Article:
What is Kahoot?

Kahoot is a game-based classroom response system.

How can I use it?

  • Quizzes: Create your own quiz, have a student create one or find a public quiz! To start a quiz, decide on a title and then drag and drop your content and add your questions. Your content can feature pictures or videos which makes it great for all grade levels.This is a great way to flip your classroom and use the data to drive your next days lessons or small groups.
  • Discussions: Create discussion questions is easy. Decide on a title and then ask your probing question. You can also have your students pose questions to launch a discussion using their devices.
  • Surveys: Take a real-time poll of your students wants/needs? For example: what type of devices do we have in our classrooms from BYOT? This can also be used for an exit ticket to determine how a lesson went or gauge the students knowledge on a topic.
  • Drill vocabulary — If meaningful repetitions of vocabulary terms help students to remember them, this will do it. A quick game of Kahoot! with your current vocabulary list won’t take much time and will get them engaged right away.
  • Reading comprehension — After reading a story, article or chapter in a textbook, Kahoot! can help you assess how much students remembered.
  • Current events — Because a Kahoot! can be created so simply, you can give students questions on the most current of topics. If part of your class is following news, a quick Kahoot! can check how up to date they are.
  • Identify images — Artwork. Diagrams. Photos of terms. A picture can bring a concept to life, and they can be uploaded (YouTube videos, too) to Kahoot! questions. Use them to ask a question instead of words to better illustrate your content.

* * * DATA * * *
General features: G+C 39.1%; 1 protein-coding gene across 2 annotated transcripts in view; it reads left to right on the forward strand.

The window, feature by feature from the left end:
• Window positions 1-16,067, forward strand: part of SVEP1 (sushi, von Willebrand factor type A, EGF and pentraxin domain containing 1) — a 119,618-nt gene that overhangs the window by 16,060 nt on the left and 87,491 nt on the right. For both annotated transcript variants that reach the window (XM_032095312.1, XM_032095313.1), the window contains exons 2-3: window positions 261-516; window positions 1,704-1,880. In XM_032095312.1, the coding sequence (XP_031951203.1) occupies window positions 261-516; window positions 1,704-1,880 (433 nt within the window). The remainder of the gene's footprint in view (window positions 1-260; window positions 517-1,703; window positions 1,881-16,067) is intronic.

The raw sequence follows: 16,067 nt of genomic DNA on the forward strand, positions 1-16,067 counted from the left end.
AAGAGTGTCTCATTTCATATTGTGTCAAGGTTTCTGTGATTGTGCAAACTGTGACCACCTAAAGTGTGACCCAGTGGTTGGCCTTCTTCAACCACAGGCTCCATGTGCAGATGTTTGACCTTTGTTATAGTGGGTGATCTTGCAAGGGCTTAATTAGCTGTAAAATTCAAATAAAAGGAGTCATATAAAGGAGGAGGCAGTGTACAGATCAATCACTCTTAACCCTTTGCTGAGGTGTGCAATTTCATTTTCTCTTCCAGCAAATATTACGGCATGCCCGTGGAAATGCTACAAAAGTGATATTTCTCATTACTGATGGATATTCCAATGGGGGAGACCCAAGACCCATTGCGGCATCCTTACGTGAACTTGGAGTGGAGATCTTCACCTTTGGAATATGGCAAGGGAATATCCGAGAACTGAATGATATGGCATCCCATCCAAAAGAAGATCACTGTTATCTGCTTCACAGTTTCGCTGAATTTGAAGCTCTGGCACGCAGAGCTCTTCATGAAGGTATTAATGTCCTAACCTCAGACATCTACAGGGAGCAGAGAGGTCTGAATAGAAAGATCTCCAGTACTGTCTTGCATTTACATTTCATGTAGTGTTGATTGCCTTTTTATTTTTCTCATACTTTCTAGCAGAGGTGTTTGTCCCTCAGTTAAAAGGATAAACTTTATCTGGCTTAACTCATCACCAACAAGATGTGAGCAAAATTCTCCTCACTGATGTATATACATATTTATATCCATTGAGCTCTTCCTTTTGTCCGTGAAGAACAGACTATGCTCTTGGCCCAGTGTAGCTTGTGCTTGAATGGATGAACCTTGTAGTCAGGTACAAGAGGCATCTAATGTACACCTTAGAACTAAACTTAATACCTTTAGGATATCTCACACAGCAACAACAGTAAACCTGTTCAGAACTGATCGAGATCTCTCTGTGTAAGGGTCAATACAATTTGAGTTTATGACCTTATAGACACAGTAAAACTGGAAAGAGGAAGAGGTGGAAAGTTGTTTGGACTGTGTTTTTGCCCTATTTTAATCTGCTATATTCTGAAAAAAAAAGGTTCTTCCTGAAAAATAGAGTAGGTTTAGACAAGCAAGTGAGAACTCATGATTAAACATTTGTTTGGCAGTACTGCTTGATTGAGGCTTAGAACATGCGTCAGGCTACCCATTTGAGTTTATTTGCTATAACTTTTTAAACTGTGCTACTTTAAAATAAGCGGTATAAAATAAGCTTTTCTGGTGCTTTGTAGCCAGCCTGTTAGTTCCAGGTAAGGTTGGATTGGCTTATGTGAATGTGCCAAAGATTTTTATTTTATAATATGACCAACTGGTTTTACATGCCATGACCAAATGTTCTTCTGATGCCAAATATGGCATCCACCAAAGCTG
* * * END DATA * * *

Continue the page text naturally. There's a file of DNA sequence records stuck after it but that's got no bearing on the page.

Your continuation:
• Club announcements and news — Kahoot! can bring club meetings to life. Go over the important points of the meeting with students and, at the end of the meeting, see who was paying attention with a Kahoot!.
  • Sports team rules — As a former golf coach, I was charged with teaching athletes the rules of the game. If I only had Kahoot! back then! Instead of just saying “remember these,” it would give each player more incentive to learn them.
  • Staff meeting opener — It didn’t happen, but I had big plans to create a Kahoot! on my school’s teacher workday before school started. It would have questions about interesting things that happened to staff members over the summer or lesser-known facts about them. I’ll make it happen next year, though!
  • Find already-created public Kahoots — Kahoot! can give you something useful to do if you find yourself with several extra minutes to fill at the end of class. Search public Kahoots for your content area, preview questions of the ones you find by clicking on the title, and send them out to the class — all in a minute or so!
  • Turn learners to leaders — Kahoot! promotes this great use of its site: using questioning as an assessment tool. Instead of teachers creating Kahoots, students can create them. Their ability to write good questions and create answers (even the wrong ones!) shows a lot about how well they understand content. More at this blog post.
  • Relive memories with family — OK, this one isn’t a class- or school-based idea, but I’m going to use it! I’ve entertained my family with publicly available Kahoots (not all of them are strictly academic). Some of my students have said they want to have a Kahoot! party with their friends! Hmm … educational technology so engaging that students want to base a party around it … something is right here!

For more about Kahoot!, check out their user guide or their blog with lots of posts full of ideas for implementation.

From http://ditchthattextbook.com/2014/08/28/10-ways-to-electrify-class-with-kahoot/
& http://insidetheclassroomoutsidethebox.wordpress.com/2013/11/17/using-kahoot-with-learners-of-any-age-and-subject/

Kahoot Tutorial

How do the kids access my Kahoot?

Your students will need to visit kahoot.it from the ipad to access a Kahoot. Once the kids are at kahoot.it, your students can type in the 6 digit code that will take them to your Kahoot.

You only need to do this step once. When you arrive at the screen, save it to your Home Page for easy access in the future. Watch the video below for a demonstration.

Kahoot Blog

Check in to see tips for using Kahoot in your classrooms.